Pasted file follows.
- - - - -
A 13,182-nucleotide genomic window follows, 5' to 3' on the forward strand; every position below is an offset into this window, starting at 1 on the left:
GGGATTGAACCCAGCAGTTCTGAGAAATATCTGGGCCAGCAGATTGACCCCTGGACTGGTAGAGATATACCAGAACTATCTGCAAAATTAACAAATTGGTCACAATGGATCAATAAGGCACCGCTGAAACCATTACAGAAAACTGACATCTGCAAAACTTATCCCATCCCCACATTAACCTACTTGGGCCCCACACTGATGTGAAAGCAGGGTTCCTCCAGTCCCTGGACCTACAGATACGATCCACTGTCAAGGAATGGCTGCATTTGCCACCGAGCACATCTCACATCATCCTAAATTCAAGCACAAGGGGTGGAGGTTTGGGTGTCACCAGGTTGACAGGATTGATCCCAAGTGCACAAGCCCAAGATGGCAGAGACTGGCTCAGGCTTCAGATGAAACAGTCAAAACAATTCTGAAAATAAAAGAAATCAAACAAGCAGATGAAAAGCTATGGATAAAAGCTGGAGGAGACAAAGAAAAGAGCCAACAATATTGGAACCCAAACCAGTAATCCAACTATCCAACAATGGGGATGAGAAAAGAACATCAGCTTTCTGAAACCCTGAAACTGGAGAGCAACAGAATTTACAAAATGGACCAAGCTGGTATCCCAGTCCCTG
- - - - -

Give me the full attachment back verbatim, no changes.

A 13,182-nucleotide genomic window follows, 5' to 3' on the forward strand; every position below is an offset into this window, starting at 1 on the left:
GGGATTGAACCCAGCAGTTCTGAGAAATATCTGGGCCAGCAGATTGACCCCTGGACTGGTAGAGATATACCAGAACTATCTGCAAAATTAACAAATTGGTCACAATGGATCAATAAGGCACCGCTGAAACCATTACAGAAAACTGACATCTGCAAAACTTATCCCATCCCCACATTAACCTACTTGGGCCCCACACTGATGTGAAAGCAGGGTTCCTCCAGTCCCTGGACCTACAGATACGATCCACTGTCAAGGAATGGCTGCATTTGCCACCGAGCACATCTCACATCATCCTAAATTCAAGCACAAGGGGTGGAGGTTTGGGTGTCACCAGGTTGACAGGATTGATCCCAAGTGCACAAGCCCAAGATGGCAGAGACTGGCTCAGGCTTCAGATGAAACAGTCAAAACAATTCTGAAAATAAAAGAAATCAAACAAGCAGATGAAAAGCTATGGATAAAAGCTGGAGGAGACAAAGAAAAGAGCCAACAATATTGGAACCCAAACCAGTAATCCAACTATCCAACAATGGGGATGAGAAAAGAACATCAGCTTTCTGAAACCCTGAAACTGGAGAGCAACAGAATTTACAAAATGGACCAAGCTGGTATCCCAGTCCCTG